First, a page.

1. Wash Your Hands

Washing your hands does not just protect you from illness, it also keeps your eyes safe from harmful chemicals. Rubbing chemicals into your eyes can cause painful and damaging effects. Be sure you wash your hands after working around the house.

  1. Pay Attention to Your Surroundings

Flying debris and even tripping can cause eye injuries. For eye safety, make sure you have adequate lighting and clean surroundings. For example, if you’re about to mow the lawn, inspect for loose branches or pieces of metal in the yard. These objects can injure your eyes if sent airborne. Be sure to have plenty of lighting when working on home projects, especially ones that involve tools and sharp materials.

If you injure your eyes or just want additional tips to keep them safe, connect with an eye doctor at Valley Eyecare Center. Be sure to book an appointment with one of our talented eye doctors today. Call us at 602-955-2700 or schedule your next appointment online.

Symptoms and Causes of Blepharitis

Those who suffer from blepharitis not only endure discomfort, but also deal with unsightly blemishes around the eyelids caused by the disease. Induced from infections, skin conditions, and even parasites, blepharitis can be a very serious disease if not treated properly. Read on to learn about the symptoms and treatments for blepharitis.

What Causes Blepharitis?

A variety of circumstances can induce blepharitis. Infections caused by bacteria or fungus can spur this troublesome condition. Gland dysfunction, rosacea, allergies, and parasites, such as eyelash mites or lice, can all cause blepharitis.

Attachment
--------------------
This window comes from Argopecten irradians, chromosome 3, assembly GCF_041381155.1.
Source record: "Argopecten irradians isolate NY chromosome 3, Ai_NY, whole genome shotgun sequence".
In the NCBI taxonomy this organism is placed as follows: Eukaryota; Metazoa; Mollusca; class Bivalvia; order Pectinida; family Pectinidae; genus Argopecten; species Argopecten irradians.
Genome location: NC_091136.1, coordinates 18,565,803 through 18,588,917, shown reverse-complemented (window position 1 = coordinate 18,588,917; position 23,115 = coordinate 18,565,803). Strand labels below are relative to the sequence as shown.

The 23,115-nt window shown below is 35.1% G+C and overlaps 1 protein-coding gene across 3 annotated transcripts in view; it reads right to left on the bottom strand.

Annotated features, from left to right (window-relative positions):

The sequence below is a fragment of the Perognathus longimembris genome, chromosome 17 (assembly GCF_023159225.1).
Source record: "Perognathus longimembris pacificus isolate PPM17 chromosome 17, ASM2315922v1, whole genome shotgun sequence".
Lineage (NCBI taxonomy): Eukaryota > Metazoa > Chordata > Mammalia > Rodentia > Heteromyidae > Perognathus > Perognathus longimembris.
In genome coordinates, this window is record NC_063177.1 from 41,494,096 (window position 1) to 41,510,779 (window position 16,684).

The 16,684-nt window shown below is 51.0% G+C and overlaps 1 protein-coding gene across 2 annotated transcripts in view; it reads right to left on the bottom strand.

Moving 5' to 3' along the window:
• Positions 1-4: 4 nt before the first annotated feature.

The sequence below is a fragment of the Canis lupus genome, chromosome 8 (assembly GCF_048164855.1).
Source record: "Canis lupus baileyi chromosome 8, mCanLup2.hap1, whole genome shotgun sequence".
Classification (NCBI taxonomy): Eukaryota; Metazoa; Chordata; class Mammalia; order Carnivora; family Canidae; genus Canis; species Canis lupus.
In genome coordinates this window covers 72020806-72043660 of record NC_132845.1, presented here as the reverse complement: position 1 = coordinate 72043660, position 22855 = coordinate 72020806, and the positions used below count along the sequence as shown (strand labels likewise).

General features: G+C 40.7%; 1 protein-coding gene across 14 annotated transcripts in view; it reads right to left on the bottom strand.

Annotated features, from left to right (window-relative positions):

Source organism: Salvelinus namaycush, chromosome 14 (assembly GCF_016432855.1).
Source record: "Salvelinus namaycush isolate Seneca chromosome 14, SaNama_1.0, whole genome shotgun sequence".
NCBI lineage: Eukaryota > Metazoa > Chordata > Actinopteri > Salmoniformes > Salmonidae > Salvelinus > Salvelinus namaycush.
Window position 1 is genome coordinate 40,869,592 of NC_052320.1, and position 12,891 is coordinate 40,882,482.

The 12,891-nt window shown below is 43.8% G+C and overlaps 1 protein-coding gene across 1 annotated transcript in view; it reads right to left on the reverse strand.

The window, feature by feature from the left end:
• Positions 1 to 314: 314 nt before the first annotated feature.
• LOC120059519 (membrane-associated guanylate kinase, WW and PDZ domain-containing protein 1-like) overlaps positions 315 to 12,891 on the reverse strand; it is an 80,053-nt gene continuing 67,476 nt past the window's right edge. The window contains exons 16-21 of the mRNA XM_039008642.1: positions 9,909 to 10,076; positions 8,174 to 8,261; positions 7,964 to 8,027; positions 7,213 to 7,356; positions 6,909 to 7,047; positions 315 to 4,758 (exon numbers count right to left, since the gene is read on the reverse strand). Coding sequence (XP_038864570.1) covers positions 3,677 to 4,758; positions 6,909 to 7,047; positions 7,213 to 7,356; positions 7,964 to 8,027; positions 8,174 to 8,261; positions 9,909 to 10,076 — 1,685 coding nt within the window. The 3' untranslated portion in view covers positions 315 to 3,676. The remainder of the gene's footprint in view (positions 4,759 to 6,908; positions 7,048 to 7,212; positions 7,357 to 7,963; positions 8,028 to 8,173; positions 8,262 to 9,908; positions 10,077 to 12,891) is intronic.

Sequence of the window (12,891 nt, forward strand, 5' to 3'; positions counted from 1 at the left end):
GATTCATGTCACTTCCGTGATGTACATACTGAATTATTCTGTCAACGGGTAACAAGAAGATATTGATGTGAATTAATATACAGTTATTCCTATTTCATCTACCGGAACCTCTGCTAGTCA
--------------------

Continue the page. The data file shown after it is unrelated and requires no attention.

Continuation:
Blepharitis

Blepharitis typically occurs conjointly with dry eyes. Doctors debate whether blepharitis is a result of dry eyes or vice versa. Some believe they are symptoms of a single eye condition called dry eye blepharitis syndrome, or DEBS.

Common Symptoms of Blepharitis

The symptoms of blepharitis are uncomfortable and often, unsightly. Common symptoms include:

  • Irritated, watery, red eyes
  • Burning or stinging sensation
  • Itchy and swollen eyelids
  • Crusty eyelashes
  • Peeling skin around eyes
  • Frequent blinking
  • Sensitivity to light
  • Unusual growth or loss of eyelashes

Blepharitis can cause long term damaging effects if not treated properly. An eye examine coupled with testing a sample of the skin around your eyes will determine if you’re infected with blepharitis.

Treating Blepharitis

If diagnosed with blepharitis, treat the condition with urgency. When left to its own devices, an overgrowth of bacteria can develop, creating a layer of biofilm. The biofilm encourages plaque buildup on teeth and acts as food for eyelash mites.